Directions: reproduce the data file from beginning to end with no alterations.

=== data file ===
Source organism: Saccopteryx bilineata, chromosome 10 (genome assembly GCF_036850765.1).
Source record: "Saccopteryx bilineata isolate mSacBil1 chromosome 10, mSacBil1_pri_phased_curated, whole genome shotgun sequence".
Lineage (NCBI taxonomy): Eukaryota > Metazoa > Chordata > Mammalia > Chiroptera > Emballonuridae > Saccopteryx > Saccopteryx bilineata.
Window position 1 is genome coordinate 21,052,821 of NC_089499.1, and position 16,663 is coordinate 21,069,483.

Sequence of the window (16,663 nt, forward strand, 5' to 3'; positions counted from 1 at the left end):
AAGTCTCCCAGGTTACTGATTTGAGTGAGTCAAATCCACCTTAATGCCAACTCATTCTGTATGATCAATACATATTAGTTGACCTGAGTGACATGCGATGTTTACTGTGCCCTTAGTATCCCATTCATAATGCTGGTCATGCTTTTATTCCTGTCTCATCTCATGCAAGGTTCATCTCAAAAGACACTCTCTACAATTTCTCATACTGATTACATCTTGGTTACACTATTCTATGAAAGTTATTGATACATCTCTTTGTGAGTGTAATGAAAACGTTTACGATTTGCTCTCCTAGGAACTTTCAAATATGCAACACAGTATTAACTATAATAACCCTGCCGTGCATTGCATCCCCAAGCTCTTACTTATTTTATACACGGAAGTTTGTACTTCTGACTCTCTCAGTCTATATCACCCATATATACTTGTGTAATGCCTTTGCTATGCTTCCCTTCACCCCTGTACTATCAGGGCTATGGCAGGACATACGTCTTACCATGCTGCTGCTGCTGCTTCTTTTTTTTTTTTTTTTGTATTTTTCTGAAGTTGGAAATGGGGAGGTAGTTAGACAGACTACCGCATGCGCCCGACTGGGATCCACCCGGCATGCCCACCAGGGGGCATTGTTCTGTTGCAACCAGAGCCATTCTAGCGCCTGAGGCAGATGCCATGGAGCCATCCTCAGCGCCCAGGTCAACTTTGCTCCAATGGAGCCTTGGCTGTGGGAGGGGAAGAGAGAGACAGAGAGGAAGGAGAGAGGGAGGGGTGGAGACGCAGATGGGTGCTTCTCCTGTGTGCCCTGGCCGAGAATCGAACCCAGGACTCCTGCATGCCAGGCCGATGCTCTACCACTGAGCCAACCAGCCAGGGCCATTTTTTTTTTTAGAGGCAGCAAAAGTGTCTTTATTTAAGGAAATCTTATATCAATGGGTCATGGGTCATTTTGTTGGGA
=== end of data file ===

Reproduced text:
Source organism: Saccopteryx bilineata, chromosome 10 (genome assembly GCF_036850765.1).
Source record: "Saccopteryx bilineata isolate mSacBil1 chromosome 10, mSacBil1_pri_phased_curated, whole genome shotgun sequence".
Lineage (NCBI taxonomy): Eukaryota > Metazoa > Chordata > Mammalia > Chiroptera > Emballonuridae > Saccopteryx > Saccopteryx bilineata.
Window position 1 is genome coordinate 21,052,821 of NC_089499.1, and position 16,663 is coordinate 21,069,483.

Sequence of the window (16,663 nt, forward strand, 5' to 3'; positions counted from 1 at the left end):
AAGTCTCCCAGGTTACTGATTTGAGTGAGTCAAATCCACCTTAATGCCAACTCATTCTGTATGATCAATACATATTAGTTGACCTGAGTGACATGCGATGTTTACTGTGCCCTTAGTATCCCATTCATAATGCTGGTCATGCTTTTATTCCTGTCTCATCTCATGCAAGGTTCATCTCAAAAGACACTCTCTACAATTTCTCATACTGATTACATCTTGGTTACACTATTCTATGAAAGTTATTGATACATCTCTTTGTGAGTGTAATGAAAACGTTTACGATTTGCTCTCCTAGGAACTTTCAAATATGCAACACAGTATTAACTATAATAACCCTGCCGTGCATTGCATCCCCAAGCTCTTACTTATTTTATACACGGAAGTTTGTACTTCTGACTCTCTCAGTCTATATCACCCATATATACTTGTGTAATGCCTTTGCTATGCTTCCCTTCACCCCTGTACTATCAGGGCTATGGCAGGACATACGTCTTACCATGCTGCTGCTGCTGCTTCTTTTTTTTTTTTTTTTGTATTTTTCTGAAGTTGGAAATGGGGAGGTAGTTAGACAGACTACCGCATGCGCCCGACTGGGATCCACCCGGCATGCCCACCAGGGGGCATTGTTCTGTTGCAACCAGAGCCATTCTAGCGCCTGAGGCAGATGCCATGGAGCCATCCTCAGCGCCCAGGTCAACTTTGCTCCAATGGAGCCTTGGCTGTGGGAGGGGAAGAGAGAGACAGAGAGGAAGGAGAGAGGGAGGGGTGGAGACGCAGATGGGTGCTTCTCCTGTGTGCCCTGGCCGAGAATCGAACCCAGGACTCCTGCATGCCAGGCCGATGCTCTACCACTGAGCCAACCAGCCAGGGCCATTTTTTTTTTTAGAGGCAGCAAAAGTGTCTTTATTTAAGGAAATCTTATATCAATGGGTCATGGGTCATTTTGTTGGGA